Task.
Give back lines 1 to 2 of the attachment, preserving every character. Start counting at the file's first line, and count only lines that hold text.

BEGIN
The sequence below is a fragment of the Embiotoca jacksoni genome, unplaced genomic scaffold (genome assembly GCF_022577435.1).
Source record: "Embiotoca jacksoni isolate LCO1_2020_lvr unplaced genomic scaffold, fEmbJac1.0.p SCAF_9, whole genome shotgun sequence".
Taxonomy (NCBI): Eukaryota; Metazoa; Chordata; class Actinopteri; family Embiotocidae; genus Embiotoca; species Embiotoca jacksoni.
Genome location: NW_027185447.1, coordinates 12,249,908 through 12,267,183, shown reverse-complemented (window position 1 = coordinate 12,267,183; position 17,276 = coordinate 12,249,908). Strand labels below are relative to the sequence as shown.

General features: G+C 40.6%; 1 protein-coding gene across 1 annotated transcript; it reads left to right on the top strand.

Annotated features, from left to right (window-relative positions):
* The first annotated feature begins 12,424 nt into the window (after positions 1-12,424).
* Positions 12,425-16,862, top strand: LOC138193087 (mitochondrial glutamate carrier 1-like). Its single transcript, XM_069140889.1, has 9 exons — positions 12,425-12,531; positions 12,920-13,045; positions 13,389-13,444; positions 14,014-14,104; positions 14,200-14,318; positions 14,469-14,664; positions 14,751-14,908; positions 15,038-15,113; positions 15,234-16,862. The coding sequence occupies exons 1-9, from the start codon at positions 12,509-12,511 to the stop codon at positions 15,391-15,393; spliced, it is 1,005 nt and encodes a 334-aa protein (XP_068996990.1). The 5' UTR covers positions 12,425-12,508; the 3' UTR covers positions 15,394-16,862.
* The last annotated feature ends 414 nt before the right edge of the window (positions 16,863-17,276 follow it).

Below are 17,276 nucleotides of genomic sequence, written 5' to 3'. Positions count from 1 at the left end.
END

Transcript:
The sequence below is a fragment of the Embiotoca jacksoni genome, unplaced genomic scaffold (genome assembly GCF_022577435.1).
Source record: "Embiotoca jacksoni isolate LCO1_2020_lvr unplaced genomic scaffold, fEmbJac1.0.p SCAF_9, whole genome shotgun sequence".